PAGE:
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28 Feb 2008 : Column 758

Baroness Hanham: My Lords, does the Minister agree that the European Commission announced the publication of a draft regulation to introduce compulsory front-of-the-pack food labelling, based on guidance on daily amounts? The Conservatives have been calling for the Government to adopt the approach favoured by the European Commission since 2004. When are they going to do so?

Baroness Thornton: My Lords, it is nice to hear that the Conservatives approve of something that the European Commission is recommending. Noble Lords are, I am sure, aware that the recommended daily intake for adults is 6 grams. The recommended daily intake for children is less than 1 gram a day, but there is a sliding scale for children. It is very important that the Government continue their dialogue with food manufacturers to ensure that they recognise that. I feel I should mention that McCain, Heinz and Kraft are actively targeting salt reduction, so great progress is being made.

Baroness Hanham: My Lords, will the Minister answer the question, which was about front-of-the-pack labelling?

Lord Dubs: My Lords, does my noble friend agree that for many parents who want to ensure that the products that they buy have as little salt as possible, the type size used to list of the ingredients is so small that most people, even with good eyesight, cannot read it? Could she encourage manufacturers to ensure that the labelling can be read by ordinary people?

Baroness Thornton: My Lords, I will write to the noble Baroness to answer her question.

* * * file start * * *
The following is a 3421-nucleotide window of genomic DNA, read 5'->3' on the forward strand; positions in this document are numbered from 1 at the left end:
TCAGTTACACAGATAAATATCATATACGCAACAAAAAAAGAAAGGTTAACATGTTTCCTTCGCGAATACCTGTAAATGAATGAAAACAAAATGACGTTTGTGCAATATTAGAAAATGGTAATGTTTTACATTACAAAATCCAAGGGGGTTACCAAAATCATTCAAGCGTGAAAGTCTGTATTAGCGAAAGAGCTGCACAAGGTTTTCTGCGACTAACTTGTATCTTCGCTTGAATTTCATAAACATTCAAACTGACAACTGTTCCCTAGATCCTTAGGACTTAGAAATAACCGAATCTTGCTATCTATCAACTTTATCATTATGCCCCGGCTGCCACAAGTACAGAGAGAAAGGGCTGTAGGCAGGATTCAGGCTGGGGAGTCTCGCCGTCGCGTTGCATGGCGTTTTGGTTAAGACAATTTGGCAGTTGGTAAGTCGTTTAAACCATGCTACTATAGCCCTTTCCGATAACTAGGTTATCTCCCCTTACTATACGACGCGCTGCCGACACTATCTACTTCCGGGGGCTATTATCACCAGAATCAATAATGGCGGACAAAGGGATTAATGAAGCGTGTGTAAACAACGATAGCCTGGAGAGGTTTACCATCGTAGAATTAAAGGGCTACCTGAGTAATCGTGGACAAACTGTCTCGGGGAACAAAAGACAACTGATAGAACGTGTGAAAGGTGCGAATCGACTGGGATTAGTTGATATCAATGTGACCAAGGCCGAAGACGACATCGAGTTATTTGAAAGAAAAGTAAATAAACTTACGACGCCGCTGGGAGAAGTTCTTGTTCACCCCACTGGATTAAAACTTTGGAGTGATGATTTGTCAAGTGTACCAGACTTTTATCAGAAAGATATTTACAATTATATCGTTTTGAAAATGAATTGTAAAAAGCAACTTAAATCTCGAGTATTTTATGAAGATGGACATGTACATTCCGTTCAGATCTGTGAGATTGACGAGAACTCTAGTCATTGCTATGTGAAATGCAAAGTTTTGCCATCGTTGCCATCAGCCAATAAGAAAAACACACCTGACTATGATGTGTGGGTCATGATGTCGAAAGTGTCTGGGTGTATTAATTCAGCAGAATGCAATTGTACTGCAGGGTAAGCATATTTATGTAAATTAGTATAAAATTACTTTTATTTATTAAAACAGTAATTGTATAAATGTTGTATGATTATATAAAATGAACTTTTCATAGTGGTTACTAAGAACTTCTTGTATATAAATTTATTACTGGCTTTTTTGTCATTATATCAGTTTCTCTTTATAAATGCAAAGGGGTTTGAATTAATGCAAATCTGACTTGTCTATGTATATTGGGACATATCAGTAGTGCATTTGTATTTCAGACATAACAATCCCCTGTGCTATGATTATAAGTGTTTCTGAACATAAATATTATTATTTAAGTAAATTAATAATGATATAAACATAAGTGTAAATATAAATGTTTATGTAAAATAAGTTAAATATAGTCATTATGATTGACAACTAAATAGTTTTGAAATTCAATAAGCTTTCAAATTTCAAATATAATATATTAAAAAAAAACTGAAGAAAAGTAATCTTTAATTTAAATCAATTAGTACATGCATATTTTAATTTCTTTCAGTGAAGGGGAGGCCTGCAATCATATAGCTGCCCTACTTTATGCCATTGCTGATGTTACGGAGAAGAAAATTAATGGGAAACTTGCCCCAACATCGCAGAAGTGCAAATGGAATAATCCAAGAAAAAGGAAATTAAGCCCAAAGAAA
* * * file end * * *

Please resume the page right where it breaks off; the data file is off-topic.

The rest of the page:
My noble friend is quite correct, and the answer is yes, we will.

Local Government: Cheshire

11.29 am

Lord Harrison asked Her Majesty’s Government:

The Parliamentary Under-Secretary of State, Department for Communities and Local Government (Baroness Andrews): My Lords, we received 55,000 responses to the consultation on restructuring proposals. It is simply not viable to publish them all, so we have published a summary. In addition, any person, including my noble friend, can view any of these responses on request. On 25 January this year, officers from Crewe and Nantwich Borough Council were given access to view the Cheshire representations. Which representations they chose to copy was a matter for them.

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Lord Harrison: My Lords, I thank my noble friend not only for that Answer but also for her work behind the scenes to bring clarity to this perilous, parlous and precipitate decision to chop Cheshire in half. But, in the spirit of glasnost, will she publish for the people of Cheshire the 906 responses received, a sample of which she has already mentioned demonstrate 80 per cent in favour of a single unitary Cheshire and only 5 per cent against? Further, in the spirit of glasnost, will she publish the CIPFA report, which undermines the district council’s financial guesses at what will be the consequences for Cheshire if this bifurcation takes place?